THE MAGAZINE

Digging into Data About Getting Out

By Stephanie Berrong

The evacuation of the World Trade Center’s Twin Towers on 9-11 has provided a trove of information for researchers studying building evacuations. The latest effort to glean new lessons from that tragic event was undertaken by U.K. fire safety engineering expert Ed Galea, who spearheaded a three-and-a-half-year project called HEED (High-rise Evacuation Evaluation Database).

The HEED project, which wrapped up last year, was funded by a £1.6 million (about $2.2 million) grant from the U.K. Engineering and Physical Sciences Research Council—the equivalent of the U.S. National Science Foundation. The project was a collaborative effort of the universities of Greenwich, Liverpool, and Ulster. The University of Greenwich’s Fire Safety Engineering Group, of which Galea is the founding director, was the principal investigator.

The researchers collected interviews from 271 survivors of the Twin Towers attack—average people rather than first responders. The work generated 6,000 pages of firsthand accounts, providing a window into the survivors’ experiences as they tried to leave the buildings. The resulting database is searchable, but it is available only to researchers, engineers, and regulators.

Data collected during the HEED project is being used to identify strengths and weaknesses in evacuation modeling technology. One objective is to use the information to improve behavioral algorithms for high-rise building-evacuation models.

Review of the data is ongoing, but some preliminary analysis has been done. For example, Galea and his group found that more than half the WTC occupants stayed to carry out tasks before evacuating and that response times were between five and eight minutes, which was much longer than building engineers predicted they would be.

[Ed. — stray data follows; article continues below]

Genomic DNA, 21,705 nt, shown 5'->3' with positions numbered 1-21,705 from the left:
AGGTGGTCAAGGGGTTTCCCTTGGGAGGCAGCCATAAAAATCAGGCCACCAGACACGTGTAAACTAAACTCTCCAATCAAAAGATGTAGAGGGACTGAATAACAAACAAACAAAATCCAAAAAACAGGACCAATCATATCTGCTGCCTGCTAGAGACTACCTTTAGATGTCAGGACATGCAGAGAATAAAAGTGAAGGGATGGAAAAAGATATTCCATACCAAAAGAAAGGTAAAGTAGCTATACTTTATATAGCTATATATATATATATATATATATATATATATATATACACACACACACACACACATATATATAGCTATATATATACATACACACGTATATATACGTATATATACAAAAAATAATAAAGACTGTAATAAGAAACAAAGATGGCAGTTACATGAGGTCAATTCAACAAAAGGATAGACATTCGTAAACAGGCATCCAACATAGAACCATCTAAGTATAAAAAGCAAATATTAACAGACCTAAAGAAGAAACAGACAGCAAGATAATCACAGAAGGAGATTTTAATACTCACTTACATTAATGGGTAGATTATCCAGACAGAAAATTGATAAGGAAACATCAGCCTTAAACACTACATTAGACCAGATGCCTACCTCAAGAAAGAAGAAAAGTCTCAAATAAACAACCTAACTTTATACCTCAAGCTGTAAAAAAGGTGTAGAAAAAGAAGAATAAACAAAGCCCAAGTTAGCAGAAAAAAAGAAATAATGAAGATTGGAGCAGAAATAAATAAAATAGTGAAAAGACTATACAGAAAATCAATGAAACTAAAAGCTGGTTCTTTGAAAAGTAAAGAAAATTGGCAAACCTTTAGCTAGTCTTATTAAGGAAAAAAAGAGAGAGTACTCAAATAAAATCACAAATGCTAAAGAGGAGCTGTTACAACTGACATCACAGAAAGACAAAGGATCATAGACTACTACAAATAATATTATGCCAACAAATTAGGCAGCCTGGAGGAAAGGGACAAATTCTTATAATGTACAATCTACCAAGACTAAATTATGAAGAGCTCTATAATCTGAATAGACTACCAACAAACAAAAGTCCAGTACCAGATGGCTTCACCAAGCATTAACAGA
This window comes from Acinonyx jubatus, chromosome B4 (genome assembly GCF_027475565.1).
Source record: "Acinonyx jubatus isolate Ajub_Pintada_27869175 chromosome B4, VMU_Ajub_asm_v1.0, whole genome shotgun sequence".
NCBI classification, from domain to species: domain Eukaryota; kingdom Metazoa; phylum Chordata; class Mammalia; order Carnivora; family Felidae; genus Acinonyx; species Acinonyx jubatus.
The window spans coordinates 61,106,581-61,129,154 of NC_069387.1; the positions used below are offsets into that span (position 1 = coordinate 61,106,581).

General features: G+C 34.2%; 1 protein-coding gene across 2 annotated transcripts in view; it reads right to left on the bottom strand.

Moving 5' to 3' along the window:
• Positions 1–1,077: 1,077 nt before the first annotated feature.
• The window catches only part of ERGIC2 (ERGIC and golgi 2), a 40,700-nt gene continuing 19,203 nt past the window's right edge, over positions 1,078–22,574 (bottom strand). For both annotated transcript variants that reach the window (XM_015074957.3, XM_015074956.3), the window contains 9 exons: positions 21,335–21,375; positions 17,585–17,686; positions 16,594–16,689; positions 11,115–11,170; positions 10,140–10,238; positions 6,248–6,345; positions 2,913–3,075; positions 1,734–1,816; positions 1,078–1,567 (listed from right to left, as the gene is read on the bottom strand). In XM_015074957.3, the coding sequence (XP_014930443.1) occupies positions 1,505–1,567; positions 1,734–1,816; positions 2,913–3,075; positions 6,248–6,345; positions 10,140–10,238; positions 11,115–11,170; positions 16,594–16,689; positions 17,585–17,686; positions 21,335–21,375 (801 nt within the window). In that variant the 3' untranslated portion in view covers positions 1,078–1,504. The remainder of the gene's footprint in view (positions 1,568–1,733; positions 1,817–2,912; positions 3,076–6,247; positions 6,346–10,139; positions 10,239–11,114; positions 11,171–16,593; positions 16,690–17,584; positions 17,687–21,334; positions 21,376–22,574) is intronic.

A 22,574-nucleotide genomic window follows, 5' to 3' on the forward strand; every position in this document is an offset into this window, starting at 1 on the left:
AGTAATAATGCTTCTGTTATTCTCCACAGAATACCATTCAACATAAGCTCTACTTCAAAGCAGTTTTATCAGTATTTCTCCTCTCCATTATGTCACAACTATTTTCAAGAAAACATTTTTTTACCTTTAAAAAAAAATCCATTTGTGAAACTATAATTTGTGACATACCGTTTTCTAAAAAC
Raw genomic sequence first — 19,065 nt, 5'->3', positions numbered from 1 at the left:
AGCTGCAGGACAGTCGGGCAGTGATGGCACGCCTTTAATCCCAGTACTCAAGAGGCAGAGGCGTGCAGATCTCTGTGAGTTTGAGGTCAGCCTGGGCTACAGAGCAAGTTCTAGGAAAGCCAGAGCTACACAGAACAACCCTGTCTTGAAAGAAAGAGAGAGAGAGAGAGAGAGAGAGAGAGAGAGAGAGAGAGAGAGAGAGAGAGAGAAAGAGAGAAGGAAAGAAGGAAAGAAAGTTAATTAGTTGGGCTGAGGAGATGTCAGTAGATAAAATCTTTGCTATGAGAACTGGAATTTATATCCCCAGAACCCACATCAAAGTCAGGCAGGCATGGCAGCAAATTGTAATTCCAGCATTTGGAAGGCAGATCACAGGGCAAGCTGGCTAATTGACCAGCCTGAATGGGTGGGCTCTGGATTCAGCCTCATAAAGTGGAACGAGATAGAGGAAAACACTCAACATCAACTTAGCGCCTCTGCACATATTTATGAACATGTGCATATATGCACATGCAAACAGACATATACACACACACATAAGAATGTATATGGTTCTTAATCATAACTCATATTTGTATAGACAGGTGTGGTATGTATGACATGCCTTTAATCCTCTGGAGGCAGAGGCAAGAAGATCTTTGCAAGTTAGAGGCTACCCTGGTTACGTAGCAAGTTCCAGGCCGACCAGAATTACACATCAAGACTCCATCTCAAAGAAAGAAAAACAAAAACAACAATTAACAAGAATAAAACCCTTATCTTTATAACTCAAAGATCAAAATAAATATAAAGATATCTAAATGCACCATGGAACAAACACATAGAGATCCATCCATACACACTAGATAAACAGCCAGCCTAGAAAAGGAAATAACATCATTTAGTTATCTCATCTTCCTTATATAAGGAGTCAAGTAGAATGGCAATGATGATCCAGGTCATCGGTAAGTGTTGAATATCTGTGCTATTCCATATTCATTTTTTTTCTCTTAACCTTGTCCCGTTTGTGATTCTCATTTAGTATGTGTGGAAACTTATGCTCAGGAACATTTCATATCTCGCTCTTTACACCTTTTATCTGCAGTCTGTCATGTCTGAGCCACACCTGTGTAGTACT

Physical data about survivors (like height and weight, for example) were also collected and used in the models. Using this information, Galea found that the number of the people in the stairwell, given the space each would take, slowed the evacuation.

Some in the evacuation community had speculated that evacuation speeds were slower than expected because of the obesity epidemic in America, but the data did not support that theory. Galea conducted interviews of evacuees from the World Trade Center. Of those he interviewed, the majority were either overweight or obese. However, after studying the travel speeds of evacuees, Galea found that obese people moved just as quickly as those of normal weight.

Galea is now involved in a new project, a multicountry effort that will examine the role of culture on emergency evacuation behavior. As part of this project, which is called the BeSeCu (Behavior, Security, and Culture) project, a group of European researchers and end-users from seven organizations in five countries is conducting interviews of survivors of such emergencies as domestic fires, the terrorist bombings in the London Underground, and various natural disasters.

Cultural groups within the participating countries—Germany, the United Kingdom, Spain, Sweden, Poland, Turkey, and the Czech Republic—will be compared. In addition, the group will conduct and study full-scale building evacuations in three European countries. “What we’re trying to find out is if people from different cultures behave significantly differently in evacuation situations,” Galea says.

Led by Silke Schmidt, a professor at the Institute of Psychology at Germany’s Ernst-Moritz-Arndt University of Greifswald, and funded by the European Commission, BeSeCu is still in its first phase. While researchers have been conducting interviews for 10 months, very little analysis has been done.

Both Schmidt and Galea agree on the importance of discovering the role of culture. Architects and engineers design buildings around the world, and most of the data used to create computer models for those designs are derived from the United States and the United Kingdom, Galea says. “Is that data applicable to Saudi Arabia, to Japan, to Turkey, and the assumption is that it is, but is that a good assumption to make?” he asks.


@ View research from the HEED project via “Beyond Print.

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